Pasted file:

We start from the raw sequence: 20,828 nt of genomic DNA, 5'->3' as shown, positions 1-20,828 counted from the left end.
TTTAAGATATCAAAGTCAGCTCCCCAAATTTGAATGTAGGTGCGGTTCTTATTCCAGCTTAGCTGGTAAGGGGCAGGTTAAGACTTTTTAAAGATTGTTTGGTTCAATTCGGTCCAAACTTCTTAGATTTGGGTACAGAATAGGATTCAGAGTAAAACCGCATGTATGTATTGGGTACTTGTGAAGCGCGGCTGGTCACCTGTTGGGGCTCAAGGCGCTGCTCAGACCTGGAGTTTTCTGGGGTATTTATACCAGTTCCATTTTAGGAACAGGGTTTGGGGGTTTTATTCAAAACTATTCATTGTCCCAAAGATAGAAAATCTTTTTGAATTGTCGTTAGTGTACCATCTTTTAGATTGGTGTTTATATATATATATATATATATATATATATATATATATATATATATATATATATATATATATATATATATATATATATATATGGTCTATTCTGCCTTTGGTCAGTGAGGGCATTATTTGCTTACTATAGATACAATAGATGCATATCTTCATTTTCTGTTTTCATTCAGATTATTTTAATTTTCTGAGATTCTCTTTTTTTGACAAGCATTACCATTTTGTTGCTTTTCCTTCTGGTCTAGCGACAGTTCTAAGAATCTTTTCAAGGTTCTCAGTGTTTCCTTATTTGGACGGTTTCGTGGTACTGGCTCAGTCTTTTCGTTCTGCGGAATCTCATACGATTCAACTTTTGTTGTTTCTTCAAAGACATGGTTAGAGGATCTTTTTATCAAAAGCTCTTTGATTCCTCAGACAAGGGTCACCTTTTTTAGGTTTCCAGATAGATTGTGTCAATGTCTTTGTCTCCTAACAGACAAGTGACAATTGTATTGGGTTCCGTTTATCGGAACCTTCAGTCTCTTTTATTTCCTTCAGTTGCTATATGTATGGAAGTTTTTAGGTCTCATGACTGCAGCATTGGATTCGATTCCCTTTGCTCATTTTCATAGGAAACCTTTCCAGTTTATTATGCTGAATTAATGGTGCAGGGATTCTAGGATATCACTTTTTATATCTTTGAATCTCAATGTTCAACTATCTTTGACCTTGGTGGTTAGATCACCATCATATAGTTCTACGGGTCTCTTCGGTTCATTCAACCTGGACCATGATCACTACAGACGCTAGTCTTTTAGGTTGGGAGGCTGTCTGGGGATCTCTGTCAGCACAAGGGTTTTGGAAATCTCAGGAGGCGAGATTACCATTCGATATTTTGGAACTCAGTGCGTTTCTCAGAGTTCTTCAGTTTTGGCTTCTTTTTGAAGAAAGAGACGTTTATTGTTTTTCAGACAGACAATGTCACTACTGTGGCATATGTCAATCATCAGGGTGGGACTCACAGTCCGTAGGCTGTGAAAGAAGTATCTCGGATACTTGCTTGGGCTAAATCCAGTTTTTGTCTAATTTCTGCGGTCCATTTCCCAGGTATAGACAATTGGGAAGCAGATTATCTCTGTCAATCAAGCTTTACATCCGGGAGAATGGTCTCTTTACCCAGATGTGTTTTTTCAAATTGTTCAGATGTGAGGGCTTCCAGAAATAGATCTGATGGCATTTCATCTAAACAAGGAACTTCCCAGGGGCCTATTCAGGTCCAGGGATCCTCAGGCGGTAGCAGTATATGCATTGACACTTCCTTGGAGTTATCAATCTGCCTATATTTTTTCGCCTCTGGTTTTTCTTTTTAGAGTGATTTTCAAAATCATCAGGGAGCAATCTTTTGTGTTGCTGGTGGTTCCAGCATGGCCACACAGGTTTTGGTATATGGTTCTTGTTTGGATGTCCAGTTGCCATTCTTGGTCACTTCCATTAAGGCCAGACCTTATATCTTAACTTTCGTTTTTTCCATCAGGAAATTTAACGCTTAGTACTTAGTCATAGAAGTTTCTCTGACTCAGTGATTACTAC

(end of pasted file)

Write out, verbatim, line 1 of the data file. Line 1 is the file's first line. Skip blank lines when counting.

We start from the raw sequence: 20,828 nt of genomic DNA, 5'->3' as shown, positions 1-20,828 counted from the left end.